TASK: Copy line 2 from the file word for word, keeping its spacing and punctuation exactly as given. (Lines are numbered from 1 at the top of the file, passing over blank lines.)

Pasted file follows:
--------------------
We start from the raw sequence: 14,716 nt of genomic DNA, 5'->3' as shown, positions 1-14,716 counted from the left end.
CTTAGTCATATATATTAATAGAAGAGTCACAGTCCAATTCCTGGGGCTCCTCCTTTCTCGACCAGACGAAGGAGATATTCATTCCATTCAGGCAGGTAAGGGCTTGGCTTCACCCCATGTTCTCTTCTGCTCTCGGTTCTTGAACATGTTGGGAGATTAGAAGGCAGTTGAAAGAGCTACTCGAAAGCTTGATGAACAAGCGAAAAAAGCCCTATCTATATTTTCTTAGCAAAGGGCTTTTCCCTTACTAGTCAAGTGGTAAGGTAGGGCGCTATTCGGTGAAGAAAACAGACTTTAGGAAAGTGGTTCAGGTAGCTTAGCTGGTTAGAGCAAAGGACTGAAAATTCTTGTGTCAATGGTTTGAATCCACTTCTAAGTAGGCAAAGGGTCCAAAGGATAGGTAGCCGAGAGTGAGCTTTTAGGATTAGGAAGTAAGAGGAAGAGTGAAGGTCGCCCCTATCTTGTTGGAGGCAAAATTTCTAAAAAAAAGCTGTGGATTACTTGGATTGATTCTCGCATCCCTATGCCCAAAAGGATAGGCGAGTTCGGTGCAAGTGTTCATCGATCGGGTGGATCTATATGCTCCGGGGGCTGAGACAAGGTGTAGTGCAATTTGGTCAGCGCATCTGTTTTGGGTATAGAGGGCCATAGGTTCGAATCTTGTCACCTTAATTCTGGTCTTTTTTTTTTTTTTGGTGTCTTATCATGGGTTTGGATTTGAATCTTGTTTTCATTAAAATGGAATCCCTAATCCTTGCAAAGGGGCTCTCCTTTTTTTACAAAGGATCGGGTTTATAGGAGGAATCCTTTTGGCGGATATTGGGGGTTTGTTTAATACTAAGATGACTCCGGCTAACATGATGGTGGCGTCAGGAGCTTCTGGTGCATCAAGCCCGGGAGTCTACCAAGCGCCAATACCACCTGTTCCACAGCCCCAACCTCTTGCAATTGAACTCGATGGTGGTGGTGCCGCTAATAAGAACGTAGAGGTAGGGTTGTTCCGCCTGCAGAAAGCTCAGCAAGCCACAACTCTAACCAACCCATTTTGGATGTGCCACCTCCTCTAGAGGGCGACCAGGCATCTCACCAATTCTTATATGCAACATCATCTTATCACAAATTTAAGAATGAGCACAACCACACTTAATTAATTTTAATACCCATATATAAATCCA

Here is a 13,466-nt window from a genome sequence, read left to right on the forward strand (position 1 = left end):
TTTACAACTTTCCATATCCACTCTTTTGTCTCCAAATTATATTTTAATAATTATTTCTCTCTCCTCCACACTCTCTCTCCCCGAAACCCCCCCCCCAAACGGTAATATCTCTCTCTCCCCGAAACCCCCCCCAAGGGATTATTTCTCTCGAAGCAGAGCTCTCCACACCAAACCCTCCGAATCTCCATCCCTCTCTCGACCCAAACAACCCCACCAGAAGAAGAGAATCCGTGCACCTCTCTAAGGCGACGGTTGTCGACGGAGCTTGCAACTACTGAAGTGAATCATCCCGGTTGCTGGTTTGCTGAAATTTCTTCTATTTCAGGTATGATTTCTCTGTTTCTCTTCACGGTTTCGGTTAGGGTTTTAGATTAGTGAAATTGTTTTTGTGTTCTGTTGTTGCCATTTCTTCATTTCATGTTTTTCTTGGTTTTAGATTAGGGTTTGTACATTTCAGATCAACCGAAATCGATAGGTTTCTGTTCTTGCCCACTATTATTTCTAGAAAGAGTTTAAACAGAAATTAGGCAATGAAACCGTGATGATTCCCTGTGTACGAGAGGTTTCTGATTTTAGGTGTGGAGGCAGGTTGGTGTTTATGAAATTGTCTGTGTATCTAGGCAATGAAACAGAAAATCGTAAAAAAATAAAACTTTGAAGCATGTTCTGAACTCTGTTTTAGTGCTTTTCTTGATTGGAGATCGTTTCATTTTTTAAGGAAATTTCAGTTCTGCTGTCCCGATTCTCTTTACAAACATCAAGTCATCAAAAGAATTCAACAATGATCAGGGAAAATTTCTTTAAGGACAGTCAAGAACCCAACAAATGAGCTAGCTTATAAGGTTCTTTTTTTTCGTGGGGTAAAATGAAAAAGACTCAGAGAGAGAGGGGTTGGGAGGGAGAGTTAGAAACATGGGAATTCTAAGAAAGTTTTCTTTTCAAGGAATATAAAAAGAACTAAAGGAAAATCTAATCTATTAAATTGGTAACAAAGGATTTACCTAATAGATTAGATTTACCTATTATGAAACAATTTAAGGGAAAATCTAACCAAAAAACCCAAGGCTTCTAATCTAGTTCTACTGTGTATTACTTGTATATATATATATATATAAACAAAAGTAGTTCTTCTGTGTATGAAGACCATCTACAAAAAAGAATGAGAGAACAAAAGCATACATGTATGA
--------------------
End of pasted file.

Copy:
CTTAGTCATATATATTAATAGAAGAGTCACAGTCCAATTCCTGGGGCTCCTCCTTTCTCGACCAGACGAAGGAGATATTCATTCCATTCAGGCAGGTAAGGGCTTGGCTTCACCCCATGTTCTCTTCTGCTCTCGGTTCTTGAACATGTTGGGAGATTAGAAGGCAGTTGAAAGAGCTACTCGAAAGCTTGATGAACAAGCGAAAAAAGCCCTATCTATATTTTCTTAGCAAAGGGCTTTTCCCTTACTAGTCAAGTGGTAAGGTAGGGCGCTATTCGGTGAAGAAAACAGACTTTAGGAAAGTGGTTCAGGTAGCTTAGCTGGTTAGAGCAAAGGACTGAAAATTCTTGTGTCAATGGTTTGAATCCACTTCTAAGTAGGCAAAGGGTCCAAAGGATAGGTAGCCGAGAGTGAGCTTTTAGGATTAGGAAGTAAGAGGAAGAGTGAAGGTCGCCCCTATCTTGTTGGAGGCAAAATTTCTAAAAAAAAGCTGTGGATTACTTGGATTGATTCTCGCATCCCTATGCCCAAAAGGATAGGCGAGTTCGGTGCAAGTGTTCATCGATCGGGTGGATCTATATGCTCCGGGGGCTGAGACAAGGTGTAGTGCAATTTGGTCAGCGCATCTGTTTTGGGTATAGAGGGCCATAGGTTCGAATCTTGTCACCTTAATTCTGGTCTTTTTTTTTTTTTTGGTGTCTTATCATGGGTTTGGATTTGAATCTTGTTTTCATTAAAATGGAATCCCTAATCCTTGCAAAGGGGCTCTCCTTTTTTTACAAAGGATCGGGTTTATAGGAGGAATCCTTTTGGCGGATATTGGGGGTTTGTTTAATACTAAGATGACTCCGGCTAACATGATGGTGGCGTCAGGAGCTTCTGGTGCATCAAGCCCGGGAGTCTACCAAGCGCCAATACCACCTGTTCCACAGCCCCAACCTCTTGCAATTGAACTCGATGGTGGTGGTGCCGCTAATAAGAACGTAGAGGTAGGGTTGTTCCGCCTGCAGAAAGCTCAGCAAGCCACAACTCTAACCAACCCATTTTGGATGTGCCACCTCCTCTAGAGGGCGACCAGGCATCTCACCAATTCTTATATGCAACATCATCTTATCACAAATTTAAGAATGAGCACAACCACACTTAATTAATTTTAATACCCATATATAAATCCA